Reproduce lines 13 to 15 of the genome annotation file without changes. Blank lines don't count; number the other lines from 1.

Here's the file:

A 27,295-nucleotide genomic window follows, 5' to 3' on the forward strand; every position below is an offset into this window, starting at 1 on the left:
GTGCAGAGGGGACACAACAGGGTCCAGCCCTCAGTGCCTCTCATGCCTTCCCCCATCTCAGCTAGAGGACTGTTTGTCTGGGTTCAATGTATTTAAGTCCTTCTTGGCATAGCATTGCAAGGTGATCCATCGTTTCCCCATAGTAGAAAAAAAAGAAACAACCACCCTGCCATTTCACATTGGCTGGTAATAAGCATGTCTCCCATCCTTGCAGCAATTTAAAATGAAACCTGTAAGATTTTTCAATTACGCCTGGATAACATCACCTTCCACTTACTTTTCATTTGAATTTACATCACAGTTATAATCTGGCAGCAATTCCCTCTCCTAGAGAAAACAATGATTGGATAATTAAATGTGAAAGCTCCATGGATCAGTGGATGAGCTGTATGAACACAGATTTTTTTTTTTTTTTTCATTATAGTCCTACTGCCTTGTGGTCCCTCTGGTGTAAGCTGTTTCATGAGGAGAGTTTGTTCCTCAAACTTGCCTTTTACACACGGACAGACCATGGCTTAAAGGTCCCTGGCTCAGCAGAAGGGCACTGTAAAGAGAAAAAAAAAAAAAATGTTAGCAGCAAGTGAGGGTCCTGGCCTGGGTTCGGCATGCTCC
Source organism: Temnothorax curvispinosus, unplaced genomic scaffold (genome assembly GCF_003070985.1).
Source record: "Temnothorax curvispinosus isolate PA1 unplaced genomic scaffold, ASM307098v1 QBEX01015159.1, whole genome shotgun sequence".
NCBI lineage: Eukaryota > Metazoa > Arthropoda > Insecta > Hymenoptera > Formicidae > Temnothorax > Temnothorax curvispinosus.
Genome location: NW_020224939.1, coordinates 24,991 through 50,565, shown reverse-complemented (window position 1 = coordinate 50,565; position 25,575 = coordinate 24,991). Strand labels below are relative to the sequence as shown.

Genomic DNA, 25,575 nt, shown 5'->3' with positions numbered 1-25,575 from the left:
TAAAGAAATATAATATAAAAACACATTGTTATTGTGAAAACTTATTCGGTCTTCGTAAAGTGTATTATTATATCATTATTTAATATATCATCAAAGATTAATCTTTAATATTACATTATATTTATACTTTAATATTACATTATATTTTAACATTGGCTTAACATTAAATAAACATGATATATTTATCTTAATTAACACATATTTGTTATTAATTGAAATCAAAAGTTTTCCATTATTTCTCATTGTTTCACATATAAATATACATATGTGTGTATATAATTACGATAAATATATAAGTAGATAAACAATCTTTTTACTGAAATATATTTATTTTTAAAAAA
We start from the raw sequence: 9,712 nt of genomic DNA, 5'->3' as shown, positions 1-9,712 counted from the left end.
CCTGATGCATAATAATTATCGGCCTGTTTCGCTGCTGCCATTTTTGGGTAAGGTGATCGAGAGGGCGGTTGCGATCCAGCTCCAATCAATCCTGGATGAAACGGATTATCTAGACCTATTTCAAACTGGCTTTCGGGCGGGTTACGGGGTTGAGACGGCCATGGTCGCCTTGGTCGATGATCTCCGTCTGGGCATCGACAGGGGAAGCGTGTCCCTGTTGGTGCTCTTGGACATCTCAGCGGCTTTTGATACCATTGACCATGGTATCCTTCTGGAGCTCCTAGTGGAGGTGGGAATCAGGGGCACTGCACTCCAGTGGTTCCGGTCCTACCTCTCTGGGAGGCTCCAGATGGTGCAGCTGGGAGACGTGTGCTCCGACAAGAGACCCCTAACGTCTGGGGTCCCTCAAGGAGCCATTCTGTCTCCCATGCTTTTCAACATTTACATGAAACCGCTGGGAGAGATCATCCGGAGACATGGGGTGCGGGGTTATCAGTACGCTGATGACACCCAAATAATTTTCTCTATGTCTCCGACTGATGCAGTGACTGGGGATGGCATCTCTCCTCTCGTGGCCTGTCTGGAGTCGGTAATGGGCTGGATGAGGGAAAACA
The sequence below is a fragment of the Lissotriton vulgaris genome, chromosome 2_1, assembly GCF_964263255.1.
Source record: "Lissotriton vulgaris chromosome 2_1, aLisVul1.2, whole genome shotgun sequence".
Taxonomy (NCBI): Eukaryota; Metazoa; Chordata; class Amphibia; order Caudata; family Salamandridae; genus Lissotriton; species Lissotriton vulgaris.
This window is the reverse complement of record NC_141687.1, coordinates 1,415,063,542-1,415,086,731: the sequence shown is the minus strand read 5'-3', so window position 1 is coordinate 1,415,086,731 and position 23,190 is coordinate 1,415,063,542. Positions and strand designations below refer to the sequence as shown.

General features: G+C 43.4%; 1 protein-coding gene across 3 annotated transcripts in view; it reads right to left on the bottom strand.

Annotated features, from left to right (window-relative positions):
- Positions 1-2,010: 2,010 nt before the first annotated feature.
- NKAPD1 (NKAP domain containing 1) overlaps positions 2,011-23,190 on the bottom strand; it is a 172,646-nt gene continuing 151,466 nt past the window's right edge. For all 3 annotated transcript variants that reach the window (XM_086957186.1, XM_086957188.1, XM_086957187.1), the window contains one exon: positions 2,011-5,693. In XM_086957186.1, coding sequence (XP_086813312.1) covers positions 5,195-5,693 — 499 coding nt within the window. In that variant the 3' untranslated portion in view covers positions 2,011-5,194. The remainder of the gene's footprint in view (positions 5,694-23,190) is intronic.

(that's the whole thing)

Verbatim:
Taxonomy (NCBI): Eukaryota; Metazoa; Chordata; class Amphibia; order Caudata; family Salamandridae; genus Lissotriton; species Lissotriton vulgaris.
This window is the reverse complement of record NC_141687.1, coordinates 1,415,063,542-1,415,086,731: the sequence shown is the minus strand read 5'-3', so window position 1 is coordinate 1,415,086,731 and position 23,190 is coordinate 1,415,063,542. Positions and strand designations below refer to the sequence as shown.

General features: G+C 43.4%; 1 protein-coding gene across 3 annotated transcripts in view; it reads right to left on the bottom strand.